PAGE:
Posted by: Corri van de Stege | January 12, 2008


I am distracted today.  I am not reading but instead write endless and useless lines in my notebook.  No, not my short story or novel notebook!  No, I’ve started another one.  A poetry notebook!  You may well ask why.

I have no natural gift for writing iambic pentameters, I discover.  I cannot even write the simplest sentence following this structure without long deep thought and counting!  It does not come naturally.  Why do I try?  I’ve got a copy of Stephen Fry’s The Ode Less Travelled : Unlocking the Poet Within, in an attempt to mug up on poetry for the creative course (there is one much dreaded compulsory submission in the poetry unit – oh no, oh yes, what will I do?)

The book is funny and definitely a gentle and serious but also amusing introduction to poetry, including the Greek technical terms, which are no more than
                                     Convenient and innocuous nomenclatorial handles
as quoted from Vladimir Nabokov in Notes on Prosody.

I’m only slightly worried that it’s becoming an obsession that will distract me from writing and reading short stories and novels.

No, it won’t!  I’m reading Mikhail Bulgakov The Master and Margerita as well as dipping in and out of several collections of short stories.  More on these soon.  As long as I can escape from obsessive iambic pentameters!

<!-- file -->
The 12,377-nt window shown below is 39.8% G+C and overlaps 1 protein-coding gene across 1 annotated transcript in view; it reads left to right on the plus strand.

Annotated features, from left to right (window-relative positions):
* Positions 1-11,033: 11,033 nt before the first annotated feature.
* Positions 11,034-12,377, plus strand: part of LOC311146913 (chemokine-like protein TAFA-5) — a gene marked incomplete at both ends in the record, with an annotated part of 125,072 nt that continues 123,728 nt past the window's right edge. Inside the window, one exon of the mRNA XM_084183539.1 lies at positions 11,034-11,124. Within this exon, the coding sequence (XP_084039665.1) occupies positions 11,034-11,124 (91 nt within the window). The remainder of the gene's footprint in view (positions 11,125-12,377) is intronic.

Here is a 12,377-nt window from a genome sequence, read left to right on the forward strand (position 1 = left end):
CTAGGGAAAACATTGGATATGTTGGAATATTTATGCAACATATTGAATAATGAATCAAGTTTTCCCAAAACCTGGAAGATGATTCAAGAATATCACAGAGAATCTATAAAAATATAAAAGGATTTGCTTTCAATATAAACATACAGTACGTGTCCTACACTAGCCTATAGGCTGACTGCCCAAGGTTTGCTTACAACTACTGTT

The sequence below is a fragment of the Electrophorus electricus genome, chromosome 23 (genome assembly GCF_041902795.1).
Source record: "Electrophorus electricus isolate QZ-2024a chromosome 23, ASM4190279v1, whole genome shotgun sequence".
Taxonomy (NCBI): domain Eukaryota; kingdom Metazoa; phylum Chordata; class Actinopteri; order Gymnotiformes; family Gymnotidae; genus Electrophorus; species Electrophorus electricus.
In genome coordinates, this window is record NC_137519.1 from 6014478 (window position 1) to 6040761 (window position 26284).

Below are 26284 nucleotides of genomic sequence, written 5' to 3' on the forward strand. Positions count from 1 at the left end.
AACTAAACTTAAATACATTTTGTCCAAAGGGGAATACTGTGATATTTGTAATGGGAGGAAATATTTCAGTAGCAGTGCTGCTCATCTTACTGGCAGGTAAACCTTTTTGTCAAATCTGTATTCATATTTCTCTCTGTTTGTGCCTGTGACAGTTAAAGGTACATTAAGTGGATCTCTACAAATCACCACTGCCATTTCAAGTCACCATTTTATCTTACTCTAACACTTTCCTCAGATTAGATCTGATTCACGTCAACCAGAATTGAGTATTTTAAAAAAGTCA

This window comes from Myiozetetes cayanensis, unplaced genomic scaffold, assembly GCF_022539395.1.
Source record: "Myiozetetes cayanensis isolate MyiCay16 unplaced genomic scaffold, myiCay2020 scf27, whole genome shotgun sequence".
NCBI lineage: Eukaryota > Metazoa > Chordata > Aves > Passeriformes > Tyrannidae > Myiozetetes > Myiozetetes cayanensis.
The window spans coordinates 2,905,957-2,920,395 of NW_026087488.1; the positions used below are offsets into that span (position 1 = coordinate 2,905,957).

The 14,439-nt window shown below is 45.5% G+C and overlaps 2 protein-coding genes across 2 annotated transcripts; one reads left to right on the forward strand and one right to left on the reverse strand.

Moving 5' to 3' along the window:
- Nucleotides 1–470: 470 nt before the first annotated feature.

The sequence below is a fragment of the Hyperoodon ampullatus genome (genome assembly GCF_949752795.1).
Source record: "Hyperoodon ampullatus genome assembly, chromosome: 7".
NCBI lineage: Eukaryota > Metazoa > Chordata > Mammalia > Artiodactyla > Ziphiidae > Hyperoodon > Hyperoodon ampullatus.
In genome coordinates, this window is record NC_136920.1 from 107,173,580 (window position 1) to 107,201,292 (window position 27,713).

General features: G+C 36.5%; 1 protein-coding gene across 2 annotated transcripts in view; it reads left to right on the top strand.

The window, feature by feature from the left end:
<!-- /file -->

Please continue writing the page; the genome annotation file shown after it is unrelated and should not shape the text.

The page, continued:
1. My ideas on poetry go along with my ideas on writing. Sticking to the rhyme does not seem to me as being the only way to write poetry. Poetry can also be spiritual ideas put in writing in a conventional way, I mean short sentences with a deep moral or otherwise sense.

    In this connection I always remember Joyce and his ways to communicate.

  2. Oh no Oh no … I am losing you to the art of poetry. Actually I’m only jealous, because I can’t write poetry. I long to, but I can’t. How is your OU course?

    I’m interested to hear what you think of Bulgakov.

  3. I can’t even come up with sentences that rhyme! So I can’t only appreciate reading poetry.

    I’m so excited every time when I hear someone (new) is reading The Master and Margarita, as if I’m the author of the book! I hope you enjoy the story and the meaning it evokes. It’s the one book I’ll bring with me to a deserted island. 🙂

  4. Jose: absolutely, and I am just so relieved that I have discovered this. Now I’m greatly enjoying ‘playing around’ with words and ideas!

    Caroline: actually, the course keeps me on track and I do enjoy ‘being forced’ to consider the muses including poetry. It can become obsessive.. And with respect to Bulgakov, see below:

    Matt: I am really enjoying this book, in particular the story of Pontius Pilates (his terrible migraine is splendidly evocative) – I’ll give a more considered review, shortly I hope!

  5. That the story of Pilate runs parallel to that of the Master and Margarita is what intrigued me at the first place. I can’t wait to read what you have to say about the work. 🙂

  6. Matt: I am even more intrigued now: am nearly half way through and enjoying every chapter.

  7. I am so NOT a poet — I admire anyone who gives it a shot, because I’m not willing to! But I do like reading the poems of other people; it’s just that I’d have no idea where to start …

  8. Dorothy: neither did/do I but I’m having a go! And amazingly, it is actually quite fun and can get obsessive. 🙂

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